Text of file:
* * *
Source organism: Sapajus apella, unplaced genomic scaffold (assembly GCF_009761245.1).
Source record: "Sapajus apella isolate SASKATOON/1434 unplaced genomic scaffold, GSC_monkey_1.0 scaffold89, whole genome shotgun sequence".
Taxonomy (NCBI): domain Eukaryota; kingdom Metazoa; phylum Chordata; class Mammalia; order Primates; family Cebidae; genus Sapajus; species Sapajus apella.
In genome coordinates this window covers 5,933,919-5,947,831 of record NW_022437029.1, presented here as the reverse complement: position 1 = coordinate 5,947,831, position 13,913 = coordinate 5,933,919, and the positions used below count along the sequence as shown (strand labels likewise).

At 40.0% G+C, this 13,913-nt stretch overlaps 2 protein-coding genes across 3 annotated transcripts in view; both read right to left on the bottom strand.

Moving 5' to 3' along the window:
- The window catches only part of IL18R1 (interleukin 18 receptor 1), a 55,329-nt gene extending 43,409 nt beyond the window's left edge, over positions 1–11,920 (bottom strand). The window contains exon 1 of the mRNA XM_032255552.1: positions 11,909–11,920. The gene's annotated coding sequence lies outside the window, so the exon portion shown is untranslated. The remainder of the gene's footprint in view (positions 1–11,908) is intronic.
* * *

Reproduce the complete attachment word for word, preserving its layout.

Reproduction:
Source organism: Sapajus apella, unplaced genomic scaffold (assembly GCF_009761245.1).
Source record: "Sapajus apella isolate SASKATOON/1434 unplaced genomic scaffold, GSC_monkey_1.0 scaffold89, whole genome shotgun sequence".
Taxonomy (NCBI): domain Eukaryota; kingdom Metazoa; phylum Chordata; class Mammalia; order Primates; family Cebidae; genus Sapajus; species Sapajus apella.
In genome coordinates this window covers 5,933,919-5,947,831 of record NW_022437029.1, presented here as the reverse complement: position 1 = coordinate 5,947,831, position 13,913 = coordinate 5,933,919, and the positions used below count along the sequence as shown (strand labels likewise).

At 40.0% G+C, this 13,913-nt stretch overlaps 2 protein-coding genes across 3 annotated transcripts in view; both read right to left on the bottom strand.

Moving 5' to 3' along the window:
- The window catches only part of IL18R1 (interleukin 18 receptor 1), a 55,329-nt gene extending 43,409 nt beyond the window's left edge, over positions 1–11,920 (bottom strand). The window contains exon 1 of the mRNA XM_032255552.1: positions 11,909–11,920. The gene's annotated coding sequence lies outside the window, so the exon portion shown is untranslated. The remainder of the gene's footprint in view (positions 1–11,908) is intronic.